Posted by Megan Oldcorn
24 May, 2024

These days, most websites for businesses – whether large or small – feature a blog page. As brands seek to build their audience base and connect with customers on a more meaningful level, blog articles are recognised as an enduringly valuable tool.

One of the questions we ask during the user experience (UX) stage of a web project is: do you plan to have a blog? And if so, who will be responsible for maintaining it? How many hours a week will be dedicated to creating content? These are important questions because if you can give it the time and resources it deserves, a blog will pay you back tenfold. 

Good reasons to have a blog

1. Forming a connection
Blog posts are an opportunity to engage with your audiences by sharing content that will interest them. They’re the start of an important dialogue; a chance to introduce the topics that you and your readers are both passionate about.
2. Showcasing your expertise
Well informed and well-crafted blog posts also help to build your authority and position you as a brand with expertise. Articles provide the opportunity to show what you know, which in turns generates trust among your audiences. This might even mean “giving away” knowledge, rather than preserving it behind a paywall. 
3. Giving a face to your brand
Posts also help you show personality and (if you’d like to) introduce readers to the members of your team. This shapes a face for your brand, as well as showing all the reasons why it’s an attractive place to work, if you’re hiring. Our client Jacksons is particularly good at this. 
4. Building internal links
Your posts allow you to build internal links and keep people on your site for longer by leading them onto other posts and ultimately onto a conversion. For instance, if you’re a holiday lettings company, you might use posts to direct people to your properties. 
5. Supplying fresh content 

Blog posts can become a great source of content for your other marketing channels, such as social media and newsletters. Once you’ve put in the hard work of writing them, blogs are easily repurposed to make your life easier in other areas. A fresh stream of content also signals to search engines that your site is lively and relevant, which improves your search engine quality rating (which in turn improves your SEO).
6. Improving your SEO
Blog posts can improve SEO in other ways, too. Including keywords will increase your web traffic and bolster your search position. This improves your overall ranking but also allows blog posts to become landing pages for certain specific topics or terms, making it easier for new audiences to “discover” you for themselves. This works well because most people prefer to engage with a brand in this way, rather than feeling that they’ve been directly targeted.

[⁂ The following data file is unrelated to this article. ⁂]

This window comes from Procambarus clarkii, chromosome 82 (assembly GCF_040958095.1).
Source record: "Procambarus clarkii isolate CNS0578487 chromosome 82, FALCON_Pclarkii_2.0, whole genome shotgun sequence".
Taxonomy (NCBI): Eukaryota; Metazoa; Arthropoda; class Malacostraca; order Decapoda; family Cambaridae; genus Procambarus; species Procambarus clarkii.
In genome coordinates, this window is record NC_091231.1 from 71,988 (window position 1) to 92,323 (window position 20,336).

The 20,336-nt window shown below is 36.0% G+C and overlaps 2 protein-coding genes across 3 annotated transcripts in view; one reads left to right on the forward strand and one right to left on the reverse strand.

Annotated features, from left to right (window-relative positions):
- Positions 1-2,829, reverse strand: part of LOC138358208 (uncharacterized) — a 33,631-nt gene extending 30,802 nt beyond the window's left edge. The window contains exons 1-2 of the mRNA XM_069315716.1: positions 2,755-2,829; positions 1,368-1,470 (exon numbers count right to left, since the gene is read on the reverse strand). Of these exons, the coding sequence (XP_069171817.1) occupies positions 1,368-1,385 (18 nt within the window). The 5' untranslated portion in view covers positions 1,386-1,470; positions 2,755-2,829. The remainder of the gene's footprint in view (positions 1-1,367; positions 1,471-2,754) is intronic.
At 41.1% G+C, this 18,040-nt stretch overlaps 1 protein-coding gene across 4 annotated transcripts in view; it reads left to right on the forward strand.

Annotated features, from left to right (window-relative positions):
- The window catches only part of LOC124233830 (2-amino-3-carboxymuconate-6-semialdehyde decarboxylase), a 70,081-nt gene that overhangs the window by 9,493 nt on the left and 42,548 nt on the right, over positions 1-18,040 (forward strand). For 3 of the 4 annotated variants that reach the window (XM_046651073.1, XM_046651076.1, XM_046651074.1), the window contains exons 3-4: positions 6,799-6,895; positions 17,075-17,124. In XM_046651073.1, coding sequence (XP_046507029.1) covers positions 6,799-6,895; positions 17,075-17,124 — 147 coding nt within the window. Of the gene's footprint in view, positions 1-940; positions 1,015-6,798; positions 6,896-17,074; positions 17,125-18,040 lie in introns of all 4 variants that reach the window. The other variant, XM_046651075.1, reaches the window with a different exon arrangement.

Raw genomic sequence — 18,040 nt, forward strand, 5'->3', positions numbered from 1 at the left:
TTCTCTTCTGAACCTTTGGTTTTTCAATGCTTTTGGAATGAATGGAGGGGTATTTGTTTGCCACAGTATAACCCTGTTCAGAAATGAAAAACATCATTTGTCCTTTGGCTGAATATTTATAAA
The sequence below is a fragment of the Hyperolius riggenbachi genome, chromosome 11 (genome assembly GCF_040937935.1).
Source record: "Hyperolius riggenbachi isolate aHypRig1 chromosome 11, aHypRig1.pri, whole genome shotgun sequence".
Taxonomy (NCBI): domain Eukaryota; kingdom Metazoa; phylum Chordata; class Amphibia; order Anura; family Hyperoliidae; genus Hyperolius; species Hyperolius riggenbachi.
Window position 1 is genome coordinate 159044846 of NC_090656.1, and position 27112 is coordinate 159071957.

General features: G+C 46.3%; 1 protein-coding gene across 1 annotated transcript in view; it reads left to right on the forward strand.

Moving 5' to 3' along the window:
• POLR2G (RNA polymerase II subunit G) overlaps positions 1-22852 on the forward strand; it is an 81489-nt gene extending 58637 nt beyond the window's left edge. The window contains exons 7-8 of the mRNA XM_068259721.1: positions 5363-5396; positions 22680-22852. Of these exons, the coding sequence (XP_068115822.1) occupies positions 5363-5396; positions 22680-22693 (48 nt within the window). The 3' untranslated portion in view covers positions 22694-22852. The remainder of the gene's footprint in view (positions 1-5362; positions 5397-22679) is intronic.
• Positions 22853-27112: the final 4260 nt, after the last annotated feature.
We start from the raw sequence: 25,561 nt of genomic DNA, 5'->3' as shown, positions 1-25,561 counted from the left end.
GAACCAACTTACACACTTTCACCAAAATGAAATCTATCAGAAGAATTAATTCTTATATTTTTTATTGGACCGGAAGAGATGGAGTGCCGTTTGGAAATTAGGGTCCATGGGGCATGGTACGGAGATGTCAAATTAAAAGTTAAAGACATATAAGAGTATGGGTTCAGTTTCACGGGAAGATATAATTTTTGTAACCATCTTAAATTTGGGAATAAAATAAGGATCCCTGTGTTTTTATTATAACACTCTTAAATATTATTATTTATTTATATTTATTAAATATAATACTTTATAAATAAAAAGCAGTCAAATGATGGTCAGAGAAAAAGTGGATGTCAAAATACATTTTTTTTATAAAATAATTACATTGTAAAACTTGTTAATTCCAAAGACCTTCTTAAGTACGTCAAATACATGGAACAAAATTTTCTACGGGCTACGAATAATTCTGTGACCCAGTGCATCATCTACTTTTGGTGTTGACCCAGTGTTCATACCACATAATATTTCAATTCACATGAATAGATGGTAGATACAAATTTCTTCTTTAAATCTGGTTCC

Making the most of your blog

All these points are true, but only if your blog is well written and well managed. This can be a challenge when time is short and your team is busy, which is why – as mentioned earlier – we ask clients how many hours they can realistically dedicate to it each week. A blog shouldn’t feel like a burden, but the greatest success will always come from greater investment. 
So, if you’re giving time to blogging, here are some simple tips to make the most of it…
Champion good quality
Your blog should reflect your overall commitment to quality and the customer experience; after all, this is another extension of your brand. Creative copywriting, proofreading, fact checking and regular upkeep (such as testing for broken links) are all important parts of this. 
Make posts long enough to be valuable
There’s an awful lot written about the “ideal” length for blog posts. Length isn’t everything, but posts that are too short won’t make much of an impact on SEO or the reader. Quality content means sharing an original viewpoint at a reasonable amount of depth – so a 200-word post doesn’t really cut it. We always advise that blog posts are the length they naturally need to be in order to do a subject justice without repeating yourself or veering from your original point. 
Create a plan and try to stick to it
Think about your overall goals and key messages and create a calendar for your blog posts that supports this. For instance, if you’re a destination that struggles to attract visitors during winter months, scheduling a blog post for late autumn on the topic of winter wellness events could help. Posting consistently will also help to keep up momentum and aid conversion – blogging is typically a long game, as it can take months to convert, so regularity matters. 
Don’t hide it away 

Too often, a blog landing page is tucked away in the footer of a site, half in the shadows. Instead, favour a website design that has featured posts as cross sells, or an interesting grid that can be added to relevant pages. Use interesting categories so that people can browse posts by themes. This all makes the most of your content and empowers users to discover it and enjoy it. 
Consider what people really want to know
If you’re struggling to think of ideas, consider which questions people commonly ask you, and what people respond to well on other channels such as your social media. We can also help by hosting a creative planning session to generate ideas for future posts, based on your audiences and goals. 
And finally… have some fun!
This is a chance to be slightly more informal (within reason), to highlight your differences, and to let your brand voice shine through. Some of the best blogs are those that really open a window onto the world of the brands curating them, so stay true to your roots and have fun with it.